You and your former spouse came from different cultures, which may or may not have had anything to do with your breakup. One thing is for certain, however: Your child comes from you both, so both cultures are important to your child’s identity and well-being.
How do you navigate co-parenting after divorce across cultures?
Tips that can help you bridge the cultural divide
When you’re crafting a parenting plan that has to take into account two cultures, here are some of the top things you need to address:
- Holidays: Your special holidays may look and feel very different from your ex-spouse’s special holidays. They may not even occur on the same day. Advance planning (and a bit of flexibility) can allow your child to participate in both sets of important cultural and familial traditions.
- Values: Different cultures have different norms, but exactly what you expect from your child around these norms needs to be addressed before there are problems. Are pierced ears okay for both girls and boys? What about make-up? How much unilateral ability does each parent have when it comes to granting your child permission to do something like go on dates, change their hair color or write a blog?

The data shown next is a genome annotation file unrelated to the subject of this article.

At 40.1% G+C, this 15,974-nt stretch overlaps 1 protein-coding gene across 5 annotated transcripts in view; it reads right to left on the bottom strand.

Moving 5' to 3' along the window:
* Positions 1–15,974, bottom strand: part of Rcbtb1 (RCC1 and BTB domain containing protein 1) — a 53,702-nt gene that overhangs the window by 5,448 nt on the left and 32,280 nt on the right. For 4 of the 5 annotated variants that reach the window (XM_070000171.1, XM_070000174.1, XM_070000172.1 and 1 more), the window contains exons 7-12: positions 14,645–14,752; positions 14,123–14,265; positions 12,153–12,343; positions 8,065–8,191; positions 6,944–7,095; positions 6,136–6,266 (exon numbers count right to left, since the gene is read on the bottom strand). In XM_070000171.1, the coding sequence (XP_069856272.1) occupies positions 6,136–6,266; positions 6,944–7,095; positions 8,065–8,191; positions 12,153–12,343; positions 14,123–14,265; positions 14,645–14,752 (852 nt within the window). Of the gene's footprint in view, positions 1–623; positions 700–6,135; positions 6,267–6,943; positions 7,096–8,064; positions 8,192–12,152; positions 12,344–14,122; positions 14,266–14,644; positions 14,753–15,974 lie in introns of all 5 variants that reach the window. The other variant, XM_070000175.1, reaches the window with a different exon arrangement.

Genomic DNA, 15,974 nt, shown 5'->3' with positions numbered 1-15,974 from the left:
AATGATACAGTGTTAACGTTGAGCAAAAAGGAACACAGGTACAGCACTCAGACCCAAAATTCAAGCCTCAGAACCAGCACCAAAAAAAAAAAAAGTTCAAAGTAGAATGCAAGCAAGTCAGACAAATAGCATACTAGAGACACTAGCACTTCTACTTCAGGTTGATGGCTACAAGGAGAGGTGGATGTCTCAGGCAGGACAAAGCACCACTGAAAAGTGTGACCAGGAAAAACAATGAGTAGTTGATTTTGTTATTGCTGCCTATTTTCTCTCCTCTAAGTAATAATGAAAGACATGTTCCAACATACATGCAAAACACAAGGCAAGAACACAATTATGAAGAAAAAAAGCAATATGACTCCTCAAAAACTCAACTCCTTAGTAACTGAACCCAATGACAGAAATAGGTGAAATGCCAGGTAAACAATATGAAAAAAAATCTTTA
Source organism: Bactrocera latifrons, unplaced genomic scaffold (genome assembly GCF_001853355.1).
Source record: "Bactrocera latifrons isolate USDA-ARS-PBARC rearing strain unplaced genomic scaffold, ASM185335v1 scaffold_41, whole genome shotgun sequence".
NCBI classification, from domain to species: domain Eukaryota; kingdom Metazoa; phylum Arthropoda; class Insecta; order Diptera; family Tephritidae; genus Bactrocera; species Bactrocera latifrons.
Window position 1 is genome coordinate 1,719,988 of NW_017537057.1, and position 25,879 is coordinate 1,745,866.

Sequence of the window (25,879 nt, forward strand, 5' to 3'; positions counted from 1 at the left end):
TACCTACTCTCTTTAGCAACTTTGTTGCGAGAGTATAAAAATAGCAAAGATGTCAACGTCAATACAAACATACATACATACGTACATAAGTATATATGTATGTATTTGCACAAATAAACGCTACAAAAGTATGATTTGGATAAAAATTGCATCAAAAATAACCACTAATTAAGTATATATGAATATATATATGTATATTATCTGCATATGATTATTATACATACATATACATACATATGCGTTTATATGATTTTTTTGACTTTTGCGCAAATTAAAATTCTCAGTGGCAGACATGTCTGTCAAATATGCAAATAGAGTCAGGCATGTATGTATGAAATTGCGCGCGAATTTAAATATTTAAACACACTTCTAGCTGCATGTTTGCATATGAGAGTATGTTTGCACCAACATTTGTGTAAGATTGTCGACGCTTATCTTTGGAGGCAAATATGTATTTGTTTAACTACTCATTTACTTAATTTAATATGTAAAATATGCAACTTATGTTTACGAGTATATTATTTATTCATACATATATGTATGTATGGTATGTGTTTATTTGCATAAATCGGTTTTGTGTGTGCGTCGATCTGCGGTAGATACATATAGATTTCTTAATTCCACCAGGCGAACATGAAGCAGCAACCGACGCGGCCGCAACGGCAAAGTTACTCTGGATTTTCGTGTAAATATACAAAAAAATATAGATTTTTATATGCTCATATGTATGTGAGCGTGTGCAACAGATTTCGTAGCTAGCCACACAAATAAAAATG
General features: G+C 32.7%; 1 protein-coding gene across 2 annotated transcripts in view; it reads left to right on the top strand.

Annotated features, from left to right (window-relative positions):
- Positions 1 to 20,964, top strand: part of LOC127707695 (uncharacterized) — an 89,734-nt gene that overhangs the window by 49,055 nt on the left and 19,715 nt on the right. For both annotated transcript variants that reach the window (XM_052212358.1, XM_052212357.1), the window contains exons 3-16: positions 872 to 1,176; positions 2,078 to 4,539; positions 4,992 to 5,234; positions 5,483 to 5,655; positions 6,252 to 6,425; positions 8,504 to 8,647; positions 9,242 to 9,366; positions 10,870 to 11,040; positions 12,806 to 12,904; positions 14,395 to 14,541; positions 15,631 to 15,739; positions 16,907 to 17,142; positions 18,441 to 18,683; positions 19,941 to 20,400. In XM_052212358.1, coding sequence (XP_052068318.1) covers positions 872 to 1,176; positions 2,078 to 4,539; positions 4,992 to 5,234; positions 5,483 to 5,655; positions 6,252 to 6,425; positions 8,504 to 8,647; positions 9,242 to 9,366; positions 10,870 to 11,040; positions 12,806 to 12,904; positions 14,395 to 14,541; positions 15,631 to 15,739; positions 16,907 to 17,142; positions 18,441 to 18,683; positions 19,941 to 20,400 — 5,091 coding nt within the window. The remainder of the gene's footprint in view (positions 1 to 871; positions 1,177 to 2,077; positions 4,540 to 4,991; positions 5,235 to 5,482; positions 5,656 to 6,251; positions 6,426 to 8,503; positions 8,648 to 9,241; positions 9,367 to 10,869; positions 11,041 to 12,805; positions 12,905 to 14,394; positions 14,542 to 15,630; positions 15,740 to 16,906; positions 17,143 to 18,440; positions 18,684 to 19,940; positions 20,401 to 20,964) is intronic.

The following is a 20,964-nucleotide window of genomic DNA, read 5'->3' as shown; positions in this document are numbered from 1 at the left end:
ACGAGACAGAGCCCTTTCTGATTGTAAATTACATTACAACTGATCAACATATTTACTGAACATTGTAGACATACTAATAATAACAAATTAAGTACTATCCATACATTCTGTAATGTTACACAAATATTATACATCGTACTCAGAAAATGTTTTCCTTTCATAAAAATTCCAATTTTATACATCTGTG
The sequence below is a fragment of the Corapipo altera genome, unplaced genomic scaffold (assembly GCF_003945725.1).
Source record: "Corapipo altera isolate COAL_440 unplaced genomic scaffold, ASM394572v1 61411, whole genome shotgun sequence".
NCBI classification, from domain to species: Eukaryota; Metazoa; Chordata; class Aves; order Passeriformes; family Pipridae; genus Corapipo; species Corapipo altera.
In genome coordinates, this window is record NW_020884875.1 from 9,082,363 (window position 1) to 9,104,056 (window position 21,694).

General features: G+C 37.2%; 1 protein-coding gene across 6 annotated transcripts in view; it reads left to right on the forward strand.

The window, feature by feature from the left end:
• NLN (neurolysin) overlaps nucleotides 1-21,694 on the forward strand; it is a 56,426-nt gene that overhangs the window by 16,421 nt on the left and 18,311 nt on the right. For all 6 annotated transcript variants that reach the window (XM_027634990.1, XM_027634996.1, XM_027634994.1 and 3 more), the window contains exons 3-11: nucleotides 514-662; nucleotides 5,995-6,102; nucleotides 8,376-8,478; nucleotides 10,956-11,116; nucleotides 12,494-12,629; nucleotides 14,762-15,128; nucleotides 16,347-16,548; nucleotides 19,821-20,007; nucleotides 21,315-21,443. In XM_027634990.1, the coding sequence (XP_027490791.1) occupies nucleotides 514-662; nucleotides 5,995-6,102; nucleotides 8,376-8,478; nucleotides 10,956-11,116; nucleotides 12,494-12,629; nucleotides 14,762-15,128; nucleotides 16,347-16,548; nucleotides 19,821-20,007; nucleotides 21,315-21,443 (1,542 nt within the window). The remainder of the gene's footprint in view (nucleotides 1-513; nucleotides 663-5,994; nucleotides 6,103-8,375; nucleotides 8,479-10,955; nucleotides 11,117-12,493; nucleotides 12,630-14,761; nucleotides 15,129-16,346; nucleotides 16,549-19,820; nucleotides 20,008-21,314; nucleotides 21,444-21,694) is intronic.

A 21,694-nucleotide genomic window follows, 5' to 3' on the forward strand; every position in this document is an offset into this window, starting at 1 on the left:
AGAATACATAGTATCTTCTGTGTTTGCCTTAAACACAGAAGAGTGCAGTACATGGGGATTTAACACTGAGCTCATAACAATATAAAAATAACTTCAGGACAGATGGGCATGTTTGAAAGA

- Religion: Are you and your ex different religions? That may not have been an issue before, but it could be in the future if one of you becomes more devout. What religious instruction or exposure will your child receive, if any?
- Traditions: Does either culture hold any coming-of-age traditions for a child? What agreements need to be put in place about those traditions today? For example, will your child have a Bar Mitzvah or a quinceanera?
The more you try to set some ground rules in place now, the easier it will be to navigate co-parenting in the future. Working with an experienced attorney can help you focus on the important co-parenting issues that need to be addressed — and keep you out of court in the future.